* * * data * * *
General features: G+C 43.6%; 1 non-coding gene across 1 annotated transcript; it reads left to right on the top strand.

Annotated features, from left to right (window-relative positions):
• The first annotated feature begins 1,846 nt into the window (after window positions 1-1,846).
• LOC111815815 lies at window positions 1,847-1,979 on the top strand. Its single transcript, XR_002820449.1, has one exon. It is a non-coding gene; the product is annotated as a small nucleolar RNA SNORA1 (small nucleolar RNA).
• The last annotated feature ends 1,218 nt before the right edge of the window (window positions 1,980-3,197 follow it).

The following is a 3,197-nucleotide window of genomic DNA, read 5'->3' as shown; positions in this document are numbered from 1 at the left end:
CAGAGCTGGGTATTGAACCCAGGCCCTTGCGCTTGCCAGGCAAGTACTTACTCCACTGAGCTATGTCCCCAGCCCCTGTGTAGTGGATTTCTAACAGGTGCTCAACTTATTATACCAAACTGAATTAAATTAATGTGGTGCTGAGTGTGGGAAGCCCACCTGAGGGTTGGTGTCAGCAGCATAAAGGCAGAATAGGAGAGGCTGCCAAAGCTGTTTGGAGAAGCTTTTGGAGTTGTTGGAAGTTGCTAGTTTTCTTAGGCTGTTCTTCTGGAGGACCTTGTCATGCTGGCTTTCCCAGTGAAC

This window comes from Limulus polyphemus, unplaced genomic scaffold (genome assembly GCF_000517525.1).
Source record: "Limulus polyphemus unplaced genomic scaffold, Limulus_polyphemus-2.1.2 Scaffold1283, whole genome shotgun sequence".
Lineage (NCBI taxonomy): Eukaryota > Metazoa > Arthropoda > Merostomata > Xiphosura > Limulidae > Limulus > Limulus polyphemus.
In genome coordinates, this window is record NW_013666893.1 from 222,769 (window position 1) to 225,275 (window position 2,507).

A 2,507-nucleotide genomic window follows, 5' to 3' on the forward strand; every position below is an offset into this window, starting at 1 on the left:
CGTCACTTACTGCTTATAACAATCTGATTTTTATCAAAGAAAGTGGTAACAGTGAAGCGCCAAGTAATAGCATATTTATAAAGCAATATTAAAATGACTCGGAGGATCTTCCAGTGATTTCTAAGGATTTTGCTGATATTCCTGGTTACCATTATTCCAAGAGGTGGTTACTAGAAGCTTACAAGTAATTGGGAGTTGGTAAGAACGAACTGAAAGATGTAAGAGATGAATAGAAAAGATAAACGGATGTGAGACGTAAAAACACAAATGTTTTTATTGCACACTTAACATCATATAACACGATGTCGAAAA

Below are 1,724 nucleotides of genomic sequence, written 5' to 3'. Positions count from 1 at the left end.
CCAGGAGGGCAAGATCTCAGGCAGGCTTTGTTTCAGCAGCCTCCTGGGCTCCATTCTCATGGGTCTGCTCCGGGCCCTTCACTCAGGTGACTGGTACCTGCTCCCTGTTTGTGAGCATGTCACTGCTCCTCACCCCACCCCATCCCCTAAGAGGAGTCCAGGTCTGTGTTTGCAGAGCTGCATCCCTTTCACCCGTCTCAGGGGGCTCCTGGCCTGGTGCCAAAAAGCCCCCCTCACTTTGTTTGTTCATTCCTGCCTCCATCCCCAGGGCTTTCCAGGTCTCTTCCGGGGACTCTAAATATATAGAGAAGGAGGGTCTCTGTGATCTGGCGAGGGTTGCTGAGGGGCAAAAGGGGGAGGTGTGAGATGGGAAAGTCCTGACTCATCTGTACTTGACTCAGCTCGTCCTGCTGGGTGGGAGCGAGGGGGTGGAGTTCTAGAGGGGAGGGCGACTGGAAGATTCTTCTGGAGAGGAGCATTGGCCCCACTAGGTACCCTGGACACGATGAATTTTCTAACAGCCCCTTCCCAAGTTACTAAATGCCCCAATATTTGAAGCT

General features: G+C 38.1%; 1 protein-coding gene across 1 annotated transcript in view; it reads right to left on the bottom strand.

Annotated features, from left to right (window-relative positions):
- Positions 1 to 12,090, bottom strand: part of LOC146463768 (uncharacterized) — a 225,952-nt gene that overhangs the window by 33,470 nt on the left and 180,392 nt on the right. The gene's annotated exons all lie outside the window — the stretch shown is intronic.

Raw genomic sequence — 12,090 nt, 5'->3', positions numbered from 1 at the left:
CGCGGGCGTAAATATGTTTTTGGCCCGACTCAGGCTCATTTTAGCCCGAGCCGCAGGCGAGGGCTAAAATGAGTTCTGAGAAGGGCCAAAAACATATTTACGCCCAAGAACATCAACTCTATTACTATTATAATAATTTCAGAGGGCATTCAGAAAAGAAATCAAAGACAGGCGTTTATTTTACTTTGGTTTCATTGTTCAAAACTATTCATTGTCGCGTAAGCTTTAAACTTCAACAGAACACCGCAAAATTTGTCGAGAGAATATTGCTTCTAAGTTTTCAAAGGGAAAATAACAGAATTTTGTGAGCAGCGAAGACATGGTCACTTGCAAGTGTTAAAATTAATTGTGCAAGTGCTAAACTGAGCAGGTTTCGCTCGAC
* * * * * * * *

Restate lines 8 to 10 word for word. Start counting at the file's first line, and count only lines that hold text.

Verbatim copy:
This window comes from Limulus polyphemus, unplaced genomic scaffold (genome assembly GCF_000517525.1).
Source record: "Limulus polyphemus unplaced genomic scaffold, Limulus_polyphemus-2.1.2 Scaffold1283, whole genome shotgun sequence".
Lineage (NCBI taxonomy): Eukaryota > Metazoa > Arthropoda > Merostomata > Xiphosura > Limulidae > Limulus > Limulus polyphemus.